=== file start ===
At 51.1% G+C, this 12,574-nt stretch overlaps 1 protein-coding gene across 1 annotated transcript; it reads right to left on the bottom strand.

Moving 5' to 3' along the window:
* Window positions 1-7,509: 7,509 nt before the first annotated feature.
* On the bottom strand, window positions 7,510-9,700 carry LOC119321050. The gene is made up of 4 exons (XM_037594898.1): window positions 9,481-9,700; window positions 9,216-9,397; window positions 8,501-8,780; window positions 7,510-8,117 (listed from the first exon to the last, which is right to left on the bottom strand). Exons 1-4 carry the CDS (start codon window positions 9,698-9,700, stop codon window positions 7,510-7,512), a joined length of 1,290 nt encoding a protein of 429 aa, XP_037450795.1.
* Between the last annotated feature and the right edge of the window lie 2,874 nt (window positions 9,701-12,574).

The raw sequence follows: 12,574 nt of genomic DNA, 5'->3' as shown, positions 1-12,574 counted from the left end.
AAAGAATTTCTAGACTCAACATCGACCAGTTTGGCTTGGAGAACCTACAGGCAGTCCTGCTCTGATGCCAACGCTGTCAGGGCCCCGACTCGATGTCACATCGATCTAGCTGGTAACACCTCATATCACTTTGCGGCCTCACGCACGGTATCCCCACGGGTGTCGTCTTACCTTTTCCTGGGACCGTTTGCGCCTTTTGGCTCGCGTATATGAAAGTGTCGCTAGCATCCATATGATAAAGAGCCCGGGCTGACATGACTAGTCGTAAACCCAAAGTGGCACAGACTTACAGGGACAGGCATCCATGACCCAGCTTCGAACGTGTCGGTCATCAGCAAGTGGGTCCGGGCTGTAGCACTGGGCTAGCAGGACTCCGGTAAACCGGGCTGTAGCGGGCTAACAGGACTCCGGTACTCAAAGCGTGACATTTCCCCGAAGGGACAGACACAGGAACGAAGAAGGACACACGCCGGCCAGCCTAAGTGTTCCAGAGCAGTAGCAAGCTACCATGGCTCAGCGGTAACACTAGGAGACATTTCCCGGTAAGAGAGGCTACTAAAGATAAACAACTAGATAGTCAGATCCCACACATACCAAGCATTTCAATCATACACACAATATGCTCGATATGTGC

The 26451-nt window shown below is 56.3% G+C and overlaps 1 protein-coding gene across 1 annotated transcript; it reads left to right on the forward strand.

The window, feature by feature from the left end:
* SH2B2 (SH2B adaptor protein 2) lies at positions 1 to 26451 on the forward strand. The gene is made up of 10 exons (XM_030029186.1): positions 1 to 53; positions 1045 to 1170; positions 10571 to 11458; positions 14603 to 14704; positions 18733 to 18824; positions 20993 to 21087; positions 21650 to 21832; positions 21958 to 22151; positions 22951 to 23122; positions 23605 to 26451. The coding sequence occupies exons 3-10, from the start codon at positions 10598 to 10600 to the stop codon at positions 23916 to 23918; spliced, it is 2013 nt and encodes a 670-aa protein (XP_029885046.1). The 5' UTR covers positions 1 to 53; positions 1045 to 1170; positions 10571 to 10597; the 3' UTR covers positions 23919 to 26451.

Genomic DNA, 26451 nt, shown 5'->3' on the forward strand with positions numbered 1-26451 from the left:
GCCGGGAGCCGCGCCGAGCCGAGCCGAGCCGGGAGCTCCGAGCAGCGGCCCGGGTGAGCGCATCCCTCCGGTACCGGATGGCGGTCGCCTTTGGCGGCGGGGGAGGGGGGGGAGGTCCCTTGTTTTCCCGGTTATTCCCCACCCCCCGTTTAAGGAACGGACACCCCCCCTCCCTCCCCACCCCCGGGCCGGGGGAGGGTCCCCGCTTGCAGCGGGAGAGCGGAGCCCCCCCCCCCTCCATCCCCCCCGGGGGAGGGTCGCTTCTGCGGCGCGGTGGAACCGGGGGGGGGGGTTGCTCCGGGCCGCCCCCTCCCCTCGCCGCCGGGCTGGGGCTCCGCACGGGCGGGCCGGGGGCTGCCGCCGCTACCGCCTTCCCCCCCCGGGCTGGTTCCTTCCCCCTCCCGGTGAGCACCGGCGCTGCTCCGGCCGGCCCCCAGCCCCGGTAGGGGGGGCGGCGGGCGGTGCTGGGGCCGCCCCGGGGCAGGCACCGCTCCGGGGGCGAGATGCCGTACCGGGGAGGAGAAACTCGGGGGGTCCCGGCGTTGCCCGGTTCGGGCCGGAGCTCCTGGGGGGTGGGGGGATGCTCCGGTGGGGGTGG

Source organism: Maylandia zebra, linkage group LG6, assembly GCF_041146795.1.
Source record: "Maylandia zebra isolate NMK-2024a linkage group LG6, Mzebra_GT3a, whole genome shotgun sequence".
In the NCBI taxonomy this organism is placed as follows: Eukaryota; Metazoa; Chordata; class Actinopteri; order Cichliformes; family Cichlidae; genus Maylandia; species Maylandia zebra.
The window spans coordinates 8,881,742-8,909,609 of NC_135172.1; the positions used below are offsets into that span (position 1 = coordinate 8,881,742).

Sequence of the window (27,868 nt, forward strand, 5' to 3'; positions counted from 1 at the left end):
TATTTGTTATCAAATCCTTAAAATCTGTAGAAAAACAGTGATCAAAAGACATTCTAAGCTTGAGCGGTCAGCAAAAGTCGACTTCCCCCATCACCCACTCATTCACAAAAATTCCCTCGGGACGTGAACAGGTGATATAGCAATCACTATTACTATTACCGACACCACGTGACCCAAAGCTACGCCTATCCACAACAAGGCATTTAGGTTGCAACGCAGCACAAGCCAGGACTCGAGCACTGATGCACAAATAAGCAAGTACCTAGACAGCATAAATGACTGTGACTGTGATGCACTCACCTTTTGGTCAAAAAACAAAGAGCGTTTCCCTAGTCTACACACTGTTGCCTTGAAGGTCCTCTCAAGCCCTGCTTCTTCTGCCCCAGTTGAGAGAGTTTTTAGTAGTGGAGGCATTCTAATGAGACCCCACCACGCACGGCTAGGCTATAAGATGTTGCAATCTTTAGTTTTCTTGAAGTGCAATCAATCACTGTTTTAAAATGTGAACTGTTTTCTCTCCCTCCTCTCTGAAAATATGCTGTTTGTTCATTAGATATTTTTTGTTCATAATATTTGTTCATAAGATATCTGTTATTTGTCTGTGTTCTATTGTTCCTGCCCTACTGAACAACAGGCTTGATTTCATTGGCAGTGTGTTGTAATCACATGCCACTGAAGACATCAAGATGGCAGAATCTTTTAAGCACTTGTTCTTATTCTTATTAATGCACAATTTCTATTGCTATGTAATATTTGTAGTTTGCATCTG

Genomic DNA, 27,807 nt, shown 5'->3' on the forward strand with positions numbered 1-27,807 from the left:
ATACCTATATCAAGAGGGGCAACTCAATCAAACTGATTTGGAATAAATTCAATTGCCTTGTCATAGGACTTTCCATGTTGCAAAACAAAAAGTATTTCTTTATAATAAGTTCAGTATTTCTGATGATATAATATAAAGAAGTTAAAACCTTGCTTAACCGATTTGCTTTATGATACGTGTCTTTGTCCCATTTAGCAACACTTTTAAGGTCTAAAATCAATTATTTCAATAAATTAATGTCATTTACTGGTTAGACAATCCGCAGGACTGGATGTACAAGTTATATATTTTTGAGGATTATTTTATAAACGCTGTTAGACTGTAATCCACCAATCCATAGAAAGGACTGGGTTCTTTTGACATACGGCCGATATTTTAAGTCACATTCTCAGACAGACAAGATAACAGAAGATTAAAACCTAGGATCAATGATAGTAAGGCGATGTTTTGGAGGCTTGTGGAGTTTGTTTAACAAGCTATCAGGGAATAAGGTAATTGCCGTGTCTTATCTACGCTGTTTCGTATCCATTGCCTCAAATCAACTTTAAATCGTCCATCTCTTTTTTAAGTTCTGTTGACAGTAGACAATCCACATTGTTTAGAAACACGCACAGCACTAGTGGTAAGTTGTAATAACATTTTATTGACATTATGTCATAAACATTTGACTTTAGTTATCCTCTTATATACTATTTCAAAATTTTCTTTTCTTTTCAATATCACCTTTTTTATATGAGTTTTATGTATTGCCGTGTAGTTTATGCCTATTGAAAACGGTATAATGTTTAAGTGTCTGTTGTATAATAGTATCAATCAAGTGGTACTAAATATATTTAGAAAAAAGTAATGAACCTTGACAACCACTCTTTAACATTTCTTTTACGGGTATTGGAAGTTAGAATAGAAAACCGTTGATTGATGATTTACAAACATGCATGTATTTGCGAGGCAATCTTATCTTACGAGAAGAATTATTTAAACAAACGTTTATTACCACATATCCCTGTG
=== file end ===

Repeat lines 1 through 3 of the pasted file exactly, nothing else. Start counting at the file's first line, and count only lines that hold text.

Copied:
At 51.1% G+C, this 12,574-nt stretch overlaps 1 protein-coding gene across 1 annotated transcript; it reads right to left on the bottom strand.

Moving 5' to 3' along the window:
* Window positions 1-7,509: 7,509 nt before the first annotated feature.